I found the final section of the book, on fermentation, the most interesting. Fermentation ("cold fire") uses microorganisms to digest foods partially and to create flavors. The book highlights several key fermented foods – in particular, bread, wine, and cheese – and discusses various aspects of the fermentation process.

First, considering bread, fermentation allows us to readily use grasses for food and reclaim much more solar energy. The book suggests that ~90 percent of the energy in food is lost at each step of the food pyramid; thus, being able to eat grass directly is a major triumph of the agricultural revolution. Of course, nowadays, we have taken this fantastic process even further and essentially industrialized grass in the form of white bread -- taking out much of the original nutrients, including fiber, and then putting different nutrients back in. Another exciting aspect of baking bread is what Pollan describes as an emergent phenomenon. Most other forms of cooking, for instance, heating by fire or warming in a pot, involve a simple extrapolation of the preparation conditions. Baking bread is different. It is a "system property," where one combines various ingredients and makes something completely different than the original constituents. Pollan also describes how gluten acts almost like an elastic to create cavities in bread that can fill with gas and facilitate rising.

The next fermented food Pollan discusses is wine. To make it clear how easy it is to achieve fermentation, he shares humorous stories from his childhood of fermenting grape juice and having the vessel burst. He also brings up a philosophical question of whether we have domesticated Saccharomyces cerevisiae or whether it has domesticated us: alcohol itself, which is the product of many fermentations, is toxic to most organisms, yet we have evolved enzymes and pathways in our liver to break it down. Pollan also talks about how one can understand the different flavors of wine in terms of the various microorganisms available. Humans, in a sense, have co-evolved with wine and can benefit from having a glass a day based on a variety of health indicators.

The final section on fermentation talks about cheese. Cheese represents the product of rotting or decay in its extreme. Pollan describes cheese fermentation as a multistep process where, initially, microorganisms aerobically colonize the center of a bit of milk, digesting it partially and raising its pH, but eventually, the increasing acidity fouls the microbes' nest. Then, there is effectively an ecological succession where other species of bacteria replace the initial microbes; this continues to raise the pH. What I found most interesting is that a secondary fermentation then occurs from the outside of the cheese, where yeasts – which are aerobic – send in their hyphae and partially neutralize the increasing pH. The competition between these different fermentations gives rise to new chemistries, flavors, and compounds.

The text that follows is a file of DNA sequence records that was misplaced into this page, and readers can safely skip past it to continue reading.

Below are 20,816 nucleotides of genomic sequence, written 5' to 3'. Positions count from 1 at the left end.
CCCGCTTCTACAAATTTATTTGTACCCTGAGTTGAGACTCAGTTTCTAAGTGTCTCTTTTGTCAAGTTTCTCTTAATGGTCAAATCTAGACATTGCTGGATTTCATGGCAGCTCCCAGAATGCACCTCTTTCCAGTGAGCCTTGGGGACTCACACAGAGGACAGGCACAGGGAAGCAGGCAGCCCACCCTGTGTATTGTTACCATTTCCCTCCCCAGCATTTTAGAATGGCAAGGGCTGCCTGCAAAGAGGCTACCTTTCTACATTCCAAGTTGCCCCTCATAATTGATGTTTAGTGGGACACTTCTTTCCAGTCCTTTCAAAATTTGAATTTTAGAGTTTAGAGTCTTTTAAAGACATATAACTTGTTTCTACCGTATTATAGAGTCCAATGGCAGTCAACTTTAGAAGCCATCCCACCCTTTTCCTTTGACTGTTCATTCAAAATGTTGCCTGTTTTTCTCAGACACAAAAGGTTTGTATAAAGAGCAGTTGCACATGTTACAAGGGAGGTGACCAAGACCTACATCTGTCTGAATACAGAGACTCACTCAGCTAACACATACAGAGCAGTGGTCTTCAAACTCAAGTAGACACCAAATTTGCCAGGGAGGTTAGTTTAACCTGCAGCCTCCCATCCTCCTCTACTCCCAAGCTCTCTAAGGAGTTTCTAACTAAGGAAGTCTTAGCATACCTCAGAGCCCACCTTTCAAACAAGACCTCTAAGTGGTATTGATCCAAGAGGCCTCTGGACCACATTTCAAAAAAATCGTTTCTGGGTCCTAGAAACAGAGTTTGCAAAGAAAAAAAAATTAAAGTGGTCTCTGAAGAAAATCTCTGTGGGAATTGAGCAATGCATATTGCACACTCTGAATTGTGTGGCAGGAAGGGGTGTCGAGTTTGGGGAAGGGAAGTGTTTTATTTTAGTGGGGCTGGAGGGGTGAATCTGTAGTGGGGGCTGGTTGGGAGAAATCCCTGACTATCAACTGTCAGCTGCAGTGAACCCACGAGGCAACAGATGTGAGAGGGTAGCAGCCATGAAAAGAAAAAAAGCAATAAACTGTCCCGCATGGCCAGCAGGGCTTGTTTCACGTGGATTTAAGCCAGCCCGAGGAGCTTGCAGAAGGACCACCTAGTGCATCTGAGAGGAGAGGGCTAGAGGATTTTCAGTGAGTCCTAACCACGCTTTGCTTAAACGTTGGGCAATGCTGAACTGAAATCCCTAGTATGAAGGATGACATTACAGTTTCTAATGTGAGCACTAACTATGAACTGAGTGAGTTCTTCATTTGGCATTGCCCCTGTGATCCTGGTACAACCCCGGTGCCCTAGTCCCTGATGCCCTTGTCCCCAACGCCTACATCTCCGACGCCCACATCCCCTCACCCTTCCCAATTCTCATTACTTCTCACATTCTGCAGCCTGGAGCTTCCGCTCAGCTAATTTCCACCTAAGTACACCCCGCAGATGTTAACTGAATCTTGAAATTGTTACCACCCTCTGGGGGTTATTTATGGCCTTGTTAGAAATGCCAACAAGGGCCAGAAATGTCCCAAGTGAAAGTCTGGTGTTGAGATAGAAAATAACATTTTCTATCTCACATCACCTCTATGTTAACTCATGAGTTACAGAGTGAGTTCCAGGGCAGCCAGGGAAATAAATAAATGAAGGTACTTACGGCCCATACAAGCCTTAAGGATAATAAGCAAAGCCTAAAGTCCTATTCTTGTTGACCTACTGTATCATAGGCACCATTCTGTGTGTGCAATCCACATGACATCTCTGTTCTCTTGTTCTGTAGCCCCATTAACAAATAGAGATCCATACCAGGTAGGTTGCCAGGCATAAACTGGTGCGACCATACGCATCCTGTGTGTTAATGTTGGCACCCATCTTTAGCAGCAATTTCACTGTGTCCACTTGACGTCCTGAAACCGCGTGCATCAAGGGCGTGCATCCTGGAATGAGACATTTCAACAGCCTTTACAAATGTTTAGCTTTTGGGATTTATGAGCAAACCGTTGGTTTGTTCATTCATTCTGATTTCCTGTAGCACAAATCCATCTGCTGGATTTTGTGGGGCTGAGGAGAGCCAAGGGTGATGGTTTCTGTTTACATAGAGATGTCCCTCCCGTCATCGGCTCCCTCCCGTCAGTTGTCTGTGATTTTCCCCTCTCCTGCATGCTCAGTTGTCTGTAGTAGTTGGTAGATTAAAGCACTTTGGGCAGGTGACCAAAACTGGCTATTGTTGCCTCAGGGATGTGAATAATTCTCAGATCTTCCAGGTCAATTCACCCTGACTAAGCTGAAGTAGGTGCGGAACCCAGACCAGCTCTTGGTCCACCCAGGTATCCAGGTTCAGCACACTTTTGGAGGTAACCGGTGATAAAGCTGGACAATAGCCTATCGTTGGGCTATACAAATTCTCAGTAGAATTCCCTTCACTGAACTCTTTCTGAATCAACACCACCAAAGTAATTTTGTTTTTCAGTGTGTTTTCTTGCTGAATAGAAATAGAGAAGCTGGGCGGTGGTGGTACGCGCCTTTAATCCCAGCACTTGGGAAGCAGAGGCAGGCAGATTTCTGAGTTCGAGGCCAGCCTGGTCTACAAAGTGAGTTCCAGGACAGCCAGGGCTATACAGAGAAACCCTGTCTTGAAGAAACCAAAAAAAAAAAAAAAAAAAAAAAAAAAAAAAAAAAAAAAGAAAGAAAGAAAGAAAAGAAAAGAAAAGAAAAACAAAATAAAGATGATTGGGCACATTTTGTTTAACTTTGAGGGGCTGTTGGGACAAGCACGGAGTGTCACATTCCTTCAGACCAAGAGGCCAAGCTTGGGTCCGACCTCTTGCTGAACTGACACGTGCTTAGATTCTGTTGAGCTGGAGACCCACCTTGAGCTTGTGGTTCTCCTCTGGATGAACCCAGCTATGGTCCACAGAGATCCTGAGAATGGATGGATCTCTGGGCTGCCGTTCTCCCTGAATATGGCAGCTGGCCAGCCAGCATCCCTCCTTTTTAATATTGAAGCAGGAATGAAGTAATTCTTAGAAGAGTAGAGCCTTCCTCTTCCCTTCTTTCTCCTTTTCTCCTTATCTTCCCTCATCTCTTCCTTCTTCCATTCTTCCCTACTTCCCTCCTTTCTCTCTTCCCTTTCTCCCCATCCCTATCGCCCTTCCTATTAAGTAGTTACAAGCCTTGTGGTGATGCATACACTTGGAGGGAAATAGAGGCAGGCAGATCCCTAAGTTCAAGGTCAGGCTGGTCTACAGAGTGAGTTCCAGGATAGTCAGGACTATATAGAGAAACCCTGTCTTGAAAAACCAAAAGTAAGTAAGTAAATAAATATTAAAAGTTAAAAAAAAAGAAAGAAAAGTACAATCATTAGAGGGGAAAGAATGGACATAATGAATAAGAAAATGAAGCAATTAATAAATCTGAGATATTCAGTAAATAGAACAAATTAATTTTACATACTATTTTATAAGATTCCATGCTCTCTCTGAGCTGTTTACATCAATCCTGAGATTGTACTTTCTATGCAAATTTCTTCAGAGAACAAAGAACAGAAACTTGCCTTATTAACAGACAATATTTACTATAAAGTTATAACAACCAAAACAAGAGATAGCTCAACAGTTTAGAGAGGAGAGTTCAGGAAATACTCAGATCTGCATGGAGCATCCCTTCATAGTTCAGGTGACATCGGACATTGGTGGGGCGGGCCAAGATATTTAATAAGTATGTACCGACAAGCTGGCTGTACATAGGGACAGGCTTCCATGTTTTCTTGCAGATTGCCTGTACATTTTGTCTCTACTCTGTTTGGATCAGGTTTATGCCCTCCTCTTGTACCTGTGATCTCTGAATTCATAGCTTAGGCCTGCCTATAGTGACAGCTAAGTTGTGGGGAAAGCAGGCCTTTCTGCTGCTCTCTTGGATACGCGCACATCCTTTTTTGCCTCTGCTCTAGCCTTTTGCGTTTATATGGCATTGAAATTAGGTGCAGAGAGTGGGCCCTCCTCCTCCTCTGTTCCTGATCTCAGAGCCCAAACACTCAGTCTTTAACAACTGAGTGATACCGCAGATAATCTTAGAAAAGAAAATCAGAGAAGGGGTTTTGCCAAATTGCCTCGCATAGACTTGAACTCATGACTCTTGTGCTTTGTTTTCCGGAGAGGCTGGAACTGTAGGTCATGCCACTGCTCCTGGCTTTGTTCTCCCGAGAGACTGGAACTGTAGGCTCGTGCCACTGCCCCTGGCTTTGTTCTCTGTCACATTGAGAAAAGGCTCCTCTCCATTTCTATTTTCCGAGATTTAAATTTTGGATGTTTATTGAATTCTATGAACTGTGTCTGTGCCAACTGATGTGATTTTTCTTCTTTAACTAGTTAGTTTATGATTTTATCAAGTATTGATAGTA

Cheese is also unusual in that it represents the nexus for competition between two current groups of people: the fermentos, those who believe in the importance of microorganisms for health and for giving food its flavors, and the Pasteurians, those who want to purge all foods of microbes. Their differences are evident when choosing a vessel for making cheese: should it be made out of old rotten, moldy wood or modern stainless steel?

The overall discussion of fermented foods points to the legacy of the agricultural revolution and the great importance of microbes in day-to-day life.

Altogether, I highly recommend this book. I find myself revisiting many of the book's points when I enjoy various meals and purchase things at the grocery store.

Cooked: A Natural History of Transformation – April 23, 2013
by Michael Pollan


Monday, September 23, 2019

Thoughts on Dittrich’s Patient HM: Strong personalities bring the science of memory to life

I enjoyed reading Luke Dittrich's book entitled "Patient H.M.: A Story of Memory, Madness, and Family Secrets." This book combines a great story about the celebrated patient Henry Molaison with factual knowledge about the brain. The personalities involved in the story were intriguing, from a great surgeon and his grandson to recent scientists battling over control of tissue samples and data. I found reading about the personal struggles helpful to understand the scientific road taken. I also enjoyed the interspersed facts about brain anatomy and some of the peculiarities of the approaches and lives of neurosurgeons and neuroscientists, such as how we somewhat haphazardly get at the seat of memory and how we disentangle key concepts such as semantic memory.

Despite being an overall interesting book, I definitely felt Dittrich took it "to the edge" with some of his points about Suzanne Corkin's treatment of Henry Molaison's brain, his famous grandmother, and the operations he performed. I wonder whether these highly controversial points are backed up by robust factual research. Nonetheless, the book was thought-provoking and enjoyable to read.

Patient H.M.: A Story of Memory, Madness, and Family Secrets
by Luke Dittrich


Sunday, September 15, 2019

Thoughts on Carreyrou's Bad Blood: Riveting tale, contrasting the tech & biotech worlds